4. I fear that I run the risk of being charged with great folly and senselessness, placed as I am under the necessity of giving a narrative of the wonderful dispensation of God’s providence in our case. Since, however, as one says, it is good to keep close the secret of a king, but it is honourable to reveal the works of God,859859 Tobit xii. 7. I shall come to close quarters with the violence of Germanus. I came to Æmilianus not alone; for there accompanied me also my co-presbyter Maximus, and the deacons Faustus and Eusebius and Chæremon; and one of the brethren who had come from Rome went also with us. Æmilianus, then, did not lead off by saying to me, “Hold no assemblies.” That was indeed a thing superfluous for him to do, and the last thing which one would do who meant to go back to what was first and of prime importance:860860 τὸ τελευταῖον ἐπι τὸ πρῶτον ἀνατρέχοντι, i.e., to begin by interdicting him from holding Christian assemblies, while the great question was whether he was a Christian at all, would have been to place first what was last in order and consequence. for his concern was not about our gathering others together in assembly, but about our not being Christians ourselves. From this, therefore, he commanded 105me to desist, thinking, doubtless, that if I myself should recant, the others would also follow me in that. But I answered him neither unreasonably nor in many words, “We must obey God rather than men.”861861 Acts v. 29. Moreover, I testified openly that I worshipped the only true God and none other, and that I could neither alter that position nor ever cease to be a Christian. Thereupon he ordered us to go away to a village near the desert, called Cephro.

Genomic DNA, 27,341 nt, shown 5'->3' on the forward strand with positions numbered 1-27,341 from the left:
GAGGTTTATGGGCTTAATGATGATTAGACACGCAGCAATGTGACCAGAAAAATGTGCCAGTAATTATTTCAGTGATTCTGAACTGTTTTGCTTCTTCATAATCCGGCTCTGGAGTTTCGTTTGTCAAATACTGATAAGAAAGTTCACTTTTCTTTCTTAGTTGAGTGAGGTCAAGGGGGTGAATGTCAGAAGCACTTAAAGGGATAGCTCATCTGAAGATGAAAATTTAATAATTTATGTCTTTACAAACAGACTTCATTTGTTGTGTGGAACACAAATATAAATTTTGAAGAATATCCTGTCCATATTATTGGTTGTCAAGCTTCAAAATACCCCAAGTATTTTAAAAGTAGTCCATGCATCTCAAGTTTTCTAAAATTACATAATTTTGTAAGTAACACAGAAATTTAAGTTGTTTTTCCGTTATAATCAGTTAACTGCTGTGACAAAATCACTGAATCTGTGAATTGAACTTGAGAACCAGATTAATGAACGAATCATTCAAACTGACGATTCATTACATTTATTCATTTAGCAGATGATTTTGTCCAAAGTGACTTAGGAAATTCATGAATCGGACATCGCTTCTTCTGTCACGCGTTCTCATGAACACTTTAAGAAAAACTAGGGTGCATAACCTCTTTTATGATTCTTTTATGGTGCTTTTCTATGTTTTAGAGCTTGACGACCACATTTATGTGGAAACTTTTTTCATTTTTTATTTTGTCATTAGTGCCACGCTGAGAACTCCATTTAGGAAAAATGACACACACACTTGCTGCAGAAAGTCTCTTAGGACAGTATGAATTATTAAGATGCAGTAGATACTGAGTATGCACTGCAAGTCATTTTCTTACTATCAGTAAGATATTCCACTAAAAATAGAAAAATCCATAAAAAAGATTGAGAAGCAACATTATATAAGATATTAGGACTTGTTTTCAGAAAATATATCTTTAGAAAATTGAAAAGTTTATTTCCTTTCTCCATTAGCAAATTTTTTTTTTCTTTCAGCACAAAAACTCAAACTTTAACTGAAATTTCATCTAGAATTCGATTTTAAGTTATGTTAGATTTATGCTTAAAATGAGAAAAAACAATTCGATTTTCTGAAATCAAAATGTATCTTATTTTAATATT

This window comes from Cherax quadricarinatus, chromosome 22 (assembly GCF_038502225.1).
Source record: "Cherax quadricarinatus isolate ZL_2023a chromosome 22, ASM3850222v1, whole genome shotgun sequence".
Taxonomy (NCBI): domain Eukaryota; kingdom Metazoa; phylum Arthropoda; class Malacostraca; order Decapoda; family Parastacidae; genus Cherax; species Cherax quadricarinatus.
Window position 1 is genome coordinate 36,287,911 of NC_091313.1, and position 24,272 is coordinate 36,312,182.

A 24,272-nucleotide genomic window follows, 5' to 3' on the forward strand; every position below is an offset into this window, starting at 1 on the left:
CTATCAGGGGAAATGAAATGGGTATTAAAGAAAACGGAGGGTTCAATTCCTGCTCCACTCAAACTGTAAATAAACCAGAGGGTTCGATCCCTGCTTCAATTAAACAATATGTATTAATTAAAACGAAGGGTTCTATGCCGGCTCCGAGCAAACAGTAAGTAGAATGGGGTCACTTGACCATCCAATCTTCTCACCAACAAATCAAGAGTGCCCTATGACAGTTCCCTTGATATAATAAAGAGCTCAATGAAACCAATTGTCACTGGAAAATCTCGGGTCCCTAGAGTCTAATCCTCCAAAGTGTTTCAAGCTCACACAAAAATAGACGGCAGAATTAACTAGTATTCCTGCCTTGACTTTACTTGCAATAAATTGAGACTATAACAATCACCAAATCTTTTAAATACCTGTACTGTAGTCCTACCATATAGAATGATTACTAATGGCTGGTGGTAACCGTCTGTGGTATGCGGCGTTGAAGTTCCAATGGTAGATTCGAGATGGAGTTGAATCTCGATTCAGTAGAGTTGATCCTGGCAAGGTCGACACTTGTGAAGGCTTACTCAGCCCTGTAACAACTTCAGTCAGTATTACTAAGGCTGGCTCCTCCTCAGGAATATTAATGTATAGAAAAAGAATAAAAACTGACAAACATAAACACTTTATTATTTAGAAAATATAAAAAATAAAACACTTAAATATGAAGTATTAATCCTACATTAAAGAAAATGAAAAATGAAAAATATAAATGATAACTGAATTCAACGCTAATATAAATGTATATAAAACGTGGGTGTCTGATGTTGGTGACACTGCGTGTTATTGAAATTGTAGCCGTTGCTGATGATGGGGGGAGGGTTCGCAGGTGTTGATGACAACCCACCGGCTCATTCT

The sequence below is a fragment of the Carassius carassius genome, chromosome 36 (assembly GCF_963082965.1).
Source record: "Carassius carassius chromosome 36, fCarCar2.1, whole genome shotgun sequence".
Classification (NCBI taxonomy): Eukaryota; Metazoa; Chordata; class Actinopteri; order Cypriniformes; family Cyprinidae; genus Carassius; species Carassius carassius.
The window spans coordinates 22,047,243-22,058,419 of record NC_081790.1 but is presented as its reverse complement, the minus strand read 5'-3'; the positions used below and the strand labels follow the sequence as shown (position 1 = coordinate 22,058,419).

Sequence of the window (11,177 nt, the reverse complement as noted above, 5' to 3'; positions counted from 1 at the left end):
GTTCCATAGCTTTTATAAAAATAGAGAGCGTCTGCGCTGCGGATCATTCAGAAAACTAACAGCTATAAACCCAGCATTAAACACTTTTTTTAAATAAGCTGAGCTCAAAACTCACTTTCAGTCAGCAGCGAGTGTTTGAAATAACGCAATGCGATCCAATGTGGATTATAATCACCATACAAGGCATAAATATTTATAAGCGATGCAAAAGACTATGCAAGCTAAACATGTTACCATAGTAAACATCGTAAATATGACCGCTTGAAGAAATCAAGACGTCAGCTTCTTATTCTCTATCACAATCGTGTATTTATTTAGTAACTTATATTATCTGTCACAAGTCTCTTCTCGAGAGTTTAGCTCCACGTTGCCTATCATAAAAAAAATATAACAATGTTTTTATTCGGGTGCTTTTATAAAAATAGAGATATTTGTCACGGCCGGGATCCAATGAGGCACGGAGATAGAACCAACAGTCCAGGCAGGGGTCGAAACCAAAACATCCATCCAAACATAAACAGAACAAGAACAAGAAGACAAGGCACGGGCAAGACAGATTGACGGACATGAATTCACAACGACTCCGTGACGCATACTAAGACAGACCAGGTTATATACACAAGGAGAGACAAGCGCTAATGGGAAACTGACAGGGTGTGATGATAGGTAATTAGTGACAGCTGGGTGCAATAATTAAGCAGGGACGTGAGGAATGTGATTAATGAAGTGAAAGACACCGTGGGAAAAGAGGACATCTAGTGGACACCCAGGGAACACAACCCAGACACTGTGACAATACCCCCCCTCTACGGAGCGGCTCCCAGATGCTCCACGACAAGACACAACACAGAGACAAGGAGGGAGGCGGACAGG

5. Hear also the words which were uttered by both of us as they have been put on record.862862 ὑπεμνηματίσθη. When Dionysius, and Faustus, and Maximus, and Marcellus, and Chæremon had been placed at the bar, Æmilianus, as prefect, said: “I have reasoned with you verily in free speech,863863 ἀγράφως. on the clemency of our sovereigns, as they have suffered you to experience it; for they have given you power to save yourselves, if you are disposed to turn to what is accordant with nature, and to worship the gods who also maintain them in their kingdom, and to forget those things which are repugnant to nature. What say ye then to these things? for I by no means expect that you will be ungrateful to them for their clemency, since indeed what they aim at is to bring you over to better courses.” Dionysius made reply thus: “All men do not worship all the gods, but different men worship different objects that they suppose to be true gods. Now we worship the one God, who is the Creator of all things, and the very Deity who has committed the sovereignty to the hands of their most sacred majesties Valerian and Gallienus. Him we both reverence and worship; and to Him we pray continually on behalf of the sovereignty of these princes, that it may abide unshaken.” Æmilianus, as prefect, said to them: “But who hinders you from worshipping this god too, if indeed he is a god, along with those who are gods by nature? for you have been commanded to worship the gods, and those gods whom all know as such.” Dionysius replied: “We worship no other one.” Æmilianus, as prefect, said to them: “I perceive that you are at once ungrateful to and insensible of the clemency of our princes. Wherefore you shall not remain in this city; but you shall be despatched to the parts of Libya, and settled in a place called Cephro: for of this place I have made choice in accordance with the command of our princes. It shall not in any wise be lawful for you or for any others, either to hold assemblies or to enter those places which are called cemeteries. And if any one is seen not to have betaken himself to this place whither I have ordered him to repair, or if he be discovered in any assembly, he will prepare peril for himself; for the requisite punishment will not fail. Be off, therefore, to the place whither you have been commanded to go.” So he forced me away, sick as I was; nor did he grant me the delay even of a single day. What opportunity, then, had I to think either of holding assemblies, or of not holding them?864864 Germanus had accused Dionysius of neglecting to hold the assemblies of the brethren before the persecutions broke out, and of rather providing for his own safety by flight. For when persecution burst on them, the bishops were wont first to convene the people, in order to exhort them to hold fast the faith of Christ; there infants and catechumens were baptized, to provide against their departing this life without baptism, and the Eucharist was given to the faithful.—Vales.